Objective To explore the experiences of people living with long COVID and how they perceive the healthcare services available to them.
Design Qualitative systematic review.
Data sources Electronic literature searches of websites, bibliographic databases and discussion forums, including PubMed LitCovid, Proquest COVID, EPPI Centre living systematic map of evidence, medRxiv, bioRxiv, Medline, Psychinfo and Web of Science Core Collection were conducted to identify qualitative literature published in English up to 13 January 2021.
Inclusion criteria Papers reporting qualitative or mixed-methods studies that focused on the experiences of long COVID and/or perceptions of accessing healthcare by people with long COVID. Title/abstract and full-text screening were conducted by two reviewers independently, with conflicts resolved by discussion or a third reviewer.
Quality appraisal Two reviewers independently appraised included studies using the qualitative CASP (Critical Appraisal Skills Programme) checklist. Conflicts were resolved by discussion or a third reviewer.
Data extraction and synthesis Thematic synthesis, involving line-by-line reading, generation of concepts, descriptive and analytical themes, was conducted by the review team with regular discussion.
Results Five studies published in 2020 met the inclusion criteria, two international surveys and three qualitative studies from the UK. Sample sizes varied from 24 (interview study) to 3762 (survey). Participants were predominantly young white females recruited from social media or online support groups. Three analytical themes were generated: (1) symptoms and self-directed management of long COVID; (2) emotional aspects of living with long COVID and (3) healthcare experiences associated with long COVID.
Conclusions People experience long COVID as a heterogeneous condition, with a variety of physical and emotional consequences. It appears that greater knowledge of long COVID is required by a number of stakeholders and that the design of emerging long COVID services or adaptation of existing services for long COVID patients should take account of patients’ experiences in their design.
- organisation of health services
- quality in health care
- infectious diseases
- qualitative research
Data availability statement
Data are available on reasonable request. Search strategies for databases other than Medline are available by contacting the corresponding author. Full data extraction tables are also available.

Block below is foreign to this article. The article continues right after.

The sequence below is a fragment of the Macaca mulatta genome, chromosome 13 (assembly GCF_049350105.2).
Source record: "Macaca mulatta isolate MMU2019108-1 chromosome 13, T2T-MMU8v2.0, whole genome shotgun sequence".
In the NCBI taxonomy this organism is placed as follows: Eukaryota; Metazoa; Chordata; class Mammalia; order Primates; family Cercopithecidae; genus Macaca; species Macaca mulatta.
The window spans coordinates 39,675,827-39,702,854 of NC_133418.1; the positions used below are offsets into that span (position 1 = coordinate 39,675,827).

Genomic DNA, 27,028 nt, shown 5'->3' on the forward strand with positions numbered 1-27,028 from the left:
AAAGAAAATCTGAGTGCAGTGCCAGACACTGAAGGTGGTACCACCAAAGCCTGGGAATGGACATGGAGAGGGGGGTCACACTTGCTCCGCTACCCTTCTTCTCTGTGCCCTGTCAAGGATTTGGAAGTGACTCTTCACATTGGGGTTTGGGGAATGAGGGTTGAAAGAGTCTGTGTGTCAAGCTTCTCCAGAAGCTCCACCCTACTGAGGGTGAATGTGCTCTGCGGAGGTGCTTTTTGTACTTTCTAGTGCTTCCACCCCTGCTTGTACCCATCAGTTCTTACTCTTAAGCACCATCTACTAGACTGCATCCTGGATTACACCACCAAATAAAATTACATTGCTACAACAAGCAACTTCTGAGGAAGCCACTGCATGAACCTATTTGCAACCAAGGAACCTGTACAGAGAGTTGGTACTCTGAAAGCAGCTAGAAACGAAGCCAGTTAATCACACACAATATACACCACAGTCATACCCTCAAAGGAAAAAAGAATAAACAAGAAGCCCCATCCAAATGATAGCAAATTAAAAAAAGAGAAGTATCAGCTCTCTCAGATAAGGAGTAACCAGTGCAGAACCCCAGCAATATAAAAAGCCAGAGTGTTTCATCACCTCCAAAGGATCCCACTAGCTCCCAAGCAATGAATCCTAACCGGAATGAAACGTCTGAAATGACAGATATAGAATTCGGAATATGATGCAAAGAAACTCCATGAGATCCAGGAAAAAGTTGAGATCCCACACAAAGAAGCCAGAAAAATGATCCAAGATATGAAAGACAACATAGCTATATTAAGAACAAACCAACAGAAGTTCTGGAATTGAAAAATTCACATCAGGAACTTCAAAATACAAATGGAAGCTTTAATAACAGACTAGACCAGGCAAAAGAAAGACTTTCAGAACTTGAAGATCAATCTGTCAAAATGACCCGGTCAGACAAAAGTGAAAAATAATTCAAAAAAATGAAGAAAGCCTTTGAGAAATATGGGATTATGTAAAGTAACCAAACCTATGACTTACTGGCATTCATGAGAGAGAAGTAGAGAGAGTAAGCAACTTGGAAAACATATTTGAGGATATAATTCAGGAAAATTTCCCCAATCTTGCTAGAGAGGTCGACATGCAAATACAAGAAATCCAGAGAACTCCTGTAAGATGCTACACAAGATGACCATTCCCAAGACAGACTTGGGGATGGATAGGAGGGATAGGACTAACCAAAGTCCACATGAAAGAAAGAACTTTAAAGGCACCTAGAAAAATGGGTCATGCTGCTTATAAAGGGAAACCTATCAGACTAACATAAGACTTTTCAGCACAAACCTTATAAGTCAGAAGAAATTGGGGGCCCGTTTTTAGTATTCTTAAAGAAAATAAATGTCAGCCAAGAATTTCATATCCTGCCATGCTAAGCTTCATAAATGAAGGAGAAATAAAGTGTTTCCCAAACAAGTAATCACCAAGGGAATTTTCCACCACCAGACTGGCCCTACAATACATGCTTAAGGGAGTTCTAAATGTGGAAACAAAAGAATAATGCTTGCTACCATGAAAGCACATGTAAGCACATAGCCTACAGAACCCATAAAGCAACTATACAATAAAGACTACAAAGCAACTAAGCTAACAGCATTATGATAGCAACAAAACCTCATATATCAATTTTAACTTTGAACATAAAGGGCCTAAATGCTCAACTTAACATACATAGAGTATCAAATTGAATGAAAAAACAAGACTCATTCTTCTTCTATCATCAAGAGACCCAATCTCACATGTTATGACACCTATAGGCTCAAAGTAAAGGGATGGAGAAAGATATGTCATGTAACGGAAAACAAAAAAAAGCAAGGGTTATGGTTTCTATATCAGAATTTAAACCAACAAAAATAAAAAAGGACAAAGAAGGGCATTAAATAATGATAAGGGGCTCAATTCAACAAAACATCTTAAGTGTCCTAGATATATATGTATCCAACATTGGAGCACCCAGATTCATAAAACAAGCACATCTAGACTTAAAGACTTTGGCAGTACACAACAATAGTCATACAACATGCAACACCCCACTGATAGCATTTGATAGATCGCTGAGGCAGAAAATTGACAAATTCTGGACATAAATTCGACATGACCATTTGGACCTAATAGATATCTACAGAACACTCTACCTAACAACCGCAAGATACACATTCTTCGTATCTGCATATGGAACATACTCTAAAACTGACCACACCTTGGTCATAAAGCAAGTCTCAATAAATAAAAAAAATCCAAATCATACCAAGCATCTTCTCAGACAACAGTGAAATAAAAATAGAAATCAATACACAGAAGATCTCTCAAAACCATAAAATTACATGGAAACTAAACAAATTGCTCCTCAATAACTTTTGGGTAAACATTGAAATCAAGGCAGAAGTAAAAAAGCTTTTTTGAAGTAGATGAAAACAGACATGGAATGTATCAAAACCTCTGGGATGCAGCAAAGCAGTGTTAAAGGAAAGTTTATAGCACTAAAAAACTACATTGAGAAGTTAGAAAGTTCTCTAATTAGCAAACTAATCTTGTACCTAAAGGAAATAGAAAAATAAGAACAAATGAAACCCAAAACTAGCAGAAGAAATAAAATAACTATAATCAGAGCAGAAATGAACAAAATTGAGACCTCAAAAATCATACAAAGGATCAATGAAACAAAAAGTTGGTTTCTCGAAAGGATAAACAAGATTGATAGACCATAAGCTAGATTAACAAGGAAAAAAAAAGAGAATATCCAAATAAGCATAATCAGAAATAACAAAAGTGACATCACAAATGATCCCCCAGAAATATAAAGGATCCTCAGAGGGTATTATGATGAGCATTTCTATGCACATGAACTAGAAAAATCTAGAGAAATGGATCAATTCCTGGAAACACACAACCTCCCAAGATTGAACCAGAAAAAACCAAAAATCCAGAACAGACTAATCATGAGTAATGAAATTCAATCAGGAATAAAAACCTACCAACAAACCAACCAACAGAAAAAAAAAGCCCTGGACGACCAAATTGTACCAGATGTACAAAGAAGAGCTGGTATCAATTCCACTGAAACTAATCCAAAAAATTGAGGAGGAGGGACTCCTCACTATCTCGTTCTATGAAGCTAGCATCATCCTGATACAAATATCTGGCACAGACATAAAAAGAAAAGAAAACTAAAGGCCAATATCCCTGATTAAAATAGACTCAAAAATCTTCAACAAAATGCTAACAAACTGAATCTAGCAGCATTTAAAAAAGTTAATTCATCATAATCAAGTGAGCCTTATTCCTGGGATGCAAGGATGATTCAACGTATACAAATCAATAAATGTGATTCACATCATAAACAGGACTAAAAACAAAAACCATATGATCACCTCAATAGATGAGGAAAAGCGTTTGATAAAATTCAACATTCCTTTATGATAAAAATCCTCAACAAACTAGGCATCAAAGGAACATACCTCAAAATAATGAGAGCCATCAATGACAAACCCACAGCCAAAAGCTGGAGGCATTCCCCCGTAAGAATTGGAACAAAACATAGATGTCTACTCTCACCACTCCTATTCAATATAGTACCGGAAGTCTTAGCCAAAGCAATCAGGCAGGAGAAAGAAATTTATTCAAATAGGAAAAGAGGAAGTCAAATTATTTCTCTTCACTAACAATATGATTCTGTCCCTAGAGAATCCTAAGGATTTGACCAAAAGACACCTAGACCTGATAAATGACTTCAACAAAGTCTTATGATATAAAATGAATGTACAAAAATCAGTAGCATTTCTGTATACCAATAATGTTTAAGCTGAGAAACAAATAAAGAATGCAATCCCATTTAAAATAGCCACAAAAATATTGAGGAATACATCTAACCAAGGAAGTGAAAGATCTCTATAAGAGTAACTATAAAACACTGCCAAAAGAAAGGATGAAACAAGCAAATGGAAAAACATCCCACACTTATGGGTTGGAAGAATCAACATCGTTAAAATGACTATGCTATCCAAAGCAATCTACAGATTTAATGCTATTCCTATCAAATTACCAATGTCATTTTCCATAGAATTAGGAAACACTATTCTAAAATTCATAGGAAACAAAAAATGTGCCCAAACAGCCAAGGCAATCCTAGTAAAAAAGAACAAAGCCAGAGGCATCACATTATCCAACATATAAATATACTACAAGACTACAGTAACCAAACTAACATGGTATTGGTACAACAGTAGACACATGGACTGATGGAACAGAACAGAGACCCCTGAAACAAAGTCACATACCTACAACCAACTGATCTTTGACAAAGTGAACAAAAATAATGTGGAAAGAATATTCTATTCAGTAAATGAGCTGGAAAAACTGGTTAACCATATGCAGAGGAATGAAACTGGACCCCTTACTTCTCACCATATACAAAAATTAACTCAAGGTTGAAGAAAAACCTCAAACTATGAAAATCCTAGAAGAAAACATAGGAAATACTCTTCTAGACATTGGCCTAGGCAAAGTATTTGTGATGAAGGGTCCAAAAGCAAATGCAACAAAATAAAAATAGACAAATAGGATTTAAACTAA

This is an open access article distributed in accordance with the Creative Commons Attribution Non Commercial (CC BY-NC 4.0) license, which permits others to distribute, remix, adapt, build upon this work non-commercially, and license their derivative works on different terms, provided the original work is properly cited, appropriate credit is given, any changes made indicated, and the use is non-commercial. See: http://creativecommons.org/licenses/by-nc/4.0/.
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- organisation of health services
- quality in health care
- infectious diseases
- qualitative research
Strengths and limitations of this study
This review synthesises the existing qualitative literature on people’s experiences of long COVID and the healthcare services available to them.
The search strategy was comprehensive and sought to find published research, prepublication articles and grey literature.
The search was limited to the English language; therefore, potentially relevant studies may have been excluded.
Only five qualitative studies of variable quality were eligible for inclusion in this review, limiting the extent to which conclusions and practice recommendations can be made.
Participants in the included studies were predominantly younger, female and users of social media or online support groups, which may also limit the generalisability of the review findings.
The long-term effects of COVID-19 are recognised increasingly as being heterogeneous and complex in nature. At the start of the COVID-19 pandemic, there was a widespread perception that COVID-19 was an acute infection that resulted in death or recovery after 2 weeks.1 However, many people experienced wide-ranging and fluctuating symptoms for weeks or months after confirmed or suspected COVID-19 infection. As these experiences were shared, on social media and other outlets, the term ‘long COVID-19’ was generated by patients.2 There remains no internationally agreed definition of long COVID, as COVID-19 is still a relatively new disease, with ongoing research on the long-term effects.3 Greenhalgh et al4 suggested ‘postacute COVID-19’ for symptoms lasting beyond 3 weeks after onset and ‘chronic COVID-19’ for those lasting beyond 12 weeks. Recent UK guidelines defined ‘ongoing symptomatic COVID-19’ as signs and symptoms lasting 4–12 weeks and ‘post-COVID-19 syndrome’ as signs and symptoms developing during or after COVID-19 and continuing beyond 12 weeks.5 6 As this systematic review is concerned with lived experience, we will use the patient-generated term long COVID to encapsulate all these definitions.